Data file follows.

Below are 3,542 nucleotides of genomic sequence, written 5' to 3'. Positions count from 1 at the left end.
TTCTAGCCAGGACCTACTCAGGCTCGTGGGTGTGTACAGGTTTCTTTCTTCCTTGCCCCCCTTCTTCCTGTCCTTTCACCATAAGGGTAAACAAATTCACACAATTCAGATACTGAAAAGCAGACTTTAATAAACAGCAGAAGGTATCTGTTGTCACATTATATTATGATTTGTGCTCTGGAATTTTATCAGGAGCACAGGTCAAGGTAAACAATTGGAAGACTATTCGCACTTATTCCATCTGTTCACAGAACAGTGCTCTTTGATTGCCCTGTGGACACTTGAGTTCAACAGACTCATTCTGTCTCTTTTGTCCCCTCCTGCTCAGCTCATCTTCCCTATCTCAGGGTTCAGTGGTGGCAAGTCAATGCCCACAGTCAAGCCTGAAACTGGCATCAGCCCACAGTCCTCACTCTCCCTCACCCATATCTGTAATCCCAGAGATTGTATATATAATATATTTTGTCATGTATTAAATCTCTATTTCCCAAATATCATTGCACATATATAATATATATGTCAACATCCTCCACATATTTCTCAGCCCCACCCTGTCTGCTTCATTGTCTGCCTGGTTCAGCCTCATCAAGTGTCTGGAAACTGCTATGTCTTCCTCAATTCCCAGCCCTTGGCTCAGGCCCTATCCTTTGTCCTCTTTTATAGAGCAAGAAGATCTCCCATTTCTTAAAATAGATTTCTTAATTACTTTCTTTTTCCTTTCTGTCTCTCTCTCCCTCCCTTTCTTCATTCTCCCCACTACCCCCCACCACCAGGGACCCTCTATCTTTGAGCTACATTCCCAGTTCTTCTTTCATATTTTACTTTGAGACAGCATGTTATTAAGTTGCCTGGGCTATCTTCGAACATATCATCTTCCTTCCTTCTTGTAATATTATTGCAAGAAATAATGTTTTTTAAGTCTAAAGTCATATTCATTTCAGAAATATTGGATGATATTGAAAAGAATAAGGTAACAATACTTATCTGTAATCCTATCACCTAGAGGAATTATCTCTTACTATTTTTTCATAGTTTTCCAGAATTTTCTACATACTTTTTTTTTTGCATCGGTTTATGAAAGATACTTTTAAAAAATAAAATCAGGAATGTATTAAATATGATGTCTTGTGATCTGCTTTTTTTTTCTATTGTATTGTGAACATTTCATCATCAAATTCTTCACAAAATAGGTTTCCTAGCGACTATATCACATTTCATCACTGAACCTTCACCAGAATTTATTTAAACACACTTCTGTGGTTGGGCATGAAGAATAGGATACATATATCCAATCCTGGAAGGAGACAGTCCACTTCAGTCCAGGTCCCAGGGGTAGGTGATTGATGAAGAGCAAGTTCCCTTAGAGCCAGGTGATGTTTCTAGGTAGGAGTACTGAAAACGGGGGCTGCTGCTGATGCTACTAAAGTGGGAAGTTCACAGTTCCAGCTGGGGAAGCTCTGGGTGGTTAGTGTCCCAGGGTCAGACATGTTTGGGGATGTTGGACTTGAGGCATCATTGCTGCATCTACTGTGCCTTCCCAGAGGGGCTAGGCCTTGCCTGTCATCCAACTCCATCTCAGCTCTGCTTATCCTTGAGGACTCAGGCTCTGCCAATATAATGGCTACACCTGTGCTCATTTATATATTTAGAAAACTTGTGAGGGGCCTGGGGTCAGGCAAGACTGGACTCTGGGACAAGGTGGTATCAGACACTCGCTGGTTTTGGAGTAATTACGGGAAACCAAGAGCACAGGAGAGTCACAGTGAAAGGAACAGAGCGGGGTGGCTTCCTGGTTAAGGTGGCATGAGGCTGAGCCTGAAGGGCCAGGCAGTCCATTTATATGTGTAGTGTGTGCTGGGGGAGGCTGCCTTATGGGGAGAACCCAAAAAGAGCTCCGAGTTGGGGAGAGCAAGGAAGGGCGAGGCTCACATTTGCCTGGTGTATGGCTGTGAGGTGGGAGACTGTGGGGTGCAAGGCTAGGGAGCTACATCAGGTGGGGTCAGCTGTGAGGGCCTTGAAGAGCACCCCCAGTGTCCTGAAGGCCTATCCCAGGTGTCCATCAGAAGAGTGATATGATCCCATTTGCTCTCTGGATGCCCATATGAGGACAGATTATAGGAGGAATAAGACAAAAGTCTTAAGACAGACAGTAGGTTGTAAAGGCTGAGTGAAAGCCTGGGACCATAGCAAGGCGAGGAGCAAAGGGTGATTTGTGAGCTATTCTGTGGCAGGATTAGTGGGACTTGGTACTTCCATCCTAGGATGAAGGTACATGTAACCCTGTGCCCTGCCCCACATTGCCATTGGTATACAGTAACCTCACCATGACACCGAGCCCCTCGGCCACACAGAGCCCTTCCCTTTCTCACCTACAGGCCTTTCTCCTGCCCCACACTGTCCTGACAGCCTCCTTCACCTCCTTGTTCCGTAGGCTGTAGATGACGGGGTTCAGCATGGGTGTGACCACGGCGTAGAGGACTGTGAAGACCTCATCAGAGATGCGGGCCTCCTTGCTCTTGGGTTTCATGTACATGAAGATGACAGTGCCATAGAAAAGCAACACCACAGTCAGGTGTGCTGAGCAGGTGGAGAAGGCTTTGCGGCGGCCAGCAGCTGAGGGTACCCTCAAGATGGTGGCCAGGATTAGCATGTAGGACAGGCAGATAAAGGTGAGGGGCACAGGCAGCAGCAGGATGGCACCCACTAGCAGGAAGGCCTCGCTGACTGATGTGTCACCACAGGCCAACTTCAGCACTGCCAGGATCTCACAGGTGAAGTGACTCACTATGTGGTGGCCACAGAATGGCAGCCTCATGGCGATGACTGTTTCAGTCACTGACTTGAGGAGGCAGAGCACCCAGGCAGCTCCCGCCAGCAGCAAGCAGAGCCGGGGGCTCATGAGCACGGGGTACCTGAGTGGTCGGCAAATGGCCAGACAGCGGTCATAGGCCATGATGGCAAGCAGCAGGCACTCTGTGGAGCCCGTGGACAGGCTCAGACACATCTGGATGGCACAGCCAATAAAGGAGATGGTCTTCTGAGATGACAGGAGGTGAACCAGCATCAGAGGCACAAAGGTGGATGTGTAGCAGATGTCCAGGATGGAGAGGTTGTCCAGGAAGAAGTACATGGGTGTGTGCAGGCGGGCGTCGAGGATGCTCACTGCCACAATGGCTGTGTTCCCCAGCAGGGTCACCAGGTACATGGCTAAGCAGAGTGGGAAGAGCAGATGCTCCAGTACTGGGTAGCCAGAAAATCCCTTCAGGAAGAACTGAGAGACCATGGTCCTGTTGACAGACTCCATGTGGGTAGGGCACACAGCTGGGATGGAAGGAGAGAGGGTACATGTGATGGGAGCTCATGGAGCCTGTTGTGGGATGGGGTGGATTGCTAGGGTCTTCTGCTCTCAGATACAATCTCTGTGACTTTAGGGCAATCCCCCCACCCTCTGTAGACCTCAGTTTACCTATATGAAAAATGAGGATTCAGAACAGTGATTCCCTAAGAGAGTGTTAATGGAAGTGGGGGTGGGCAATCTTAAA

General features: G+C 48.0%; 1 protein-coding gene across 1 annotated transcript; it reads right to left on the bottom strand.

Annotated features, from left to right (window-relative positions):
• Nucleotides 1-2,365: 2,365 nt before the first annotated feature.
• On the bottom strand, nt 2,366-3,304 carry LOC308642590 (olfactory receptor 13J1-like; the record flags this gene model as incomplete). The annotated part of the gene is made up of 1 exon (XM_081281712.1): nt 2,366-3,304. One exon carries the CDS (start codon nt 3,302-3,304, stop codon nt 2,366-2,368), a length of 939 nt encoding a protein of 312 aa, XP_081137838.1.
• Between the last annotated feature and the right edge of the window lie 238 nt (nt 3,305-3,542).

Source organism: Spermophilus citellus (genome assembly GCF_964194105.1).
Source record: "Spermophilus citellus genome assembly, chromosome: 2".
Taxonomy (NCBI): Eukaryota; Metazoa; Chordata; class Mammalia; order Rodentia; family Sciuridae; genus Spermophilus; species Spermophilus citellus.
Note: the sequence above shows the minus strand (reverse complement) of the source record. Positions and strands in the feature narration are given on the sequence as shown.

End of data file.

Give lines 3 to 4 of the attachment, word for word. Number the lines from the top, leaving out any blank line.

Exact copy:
General features: G+C 48.0%; 1 protein-coding gene across 1 annotated transcript; it reads right to left on the bottom strand.

Annotated features, from left to right (window-relative positions):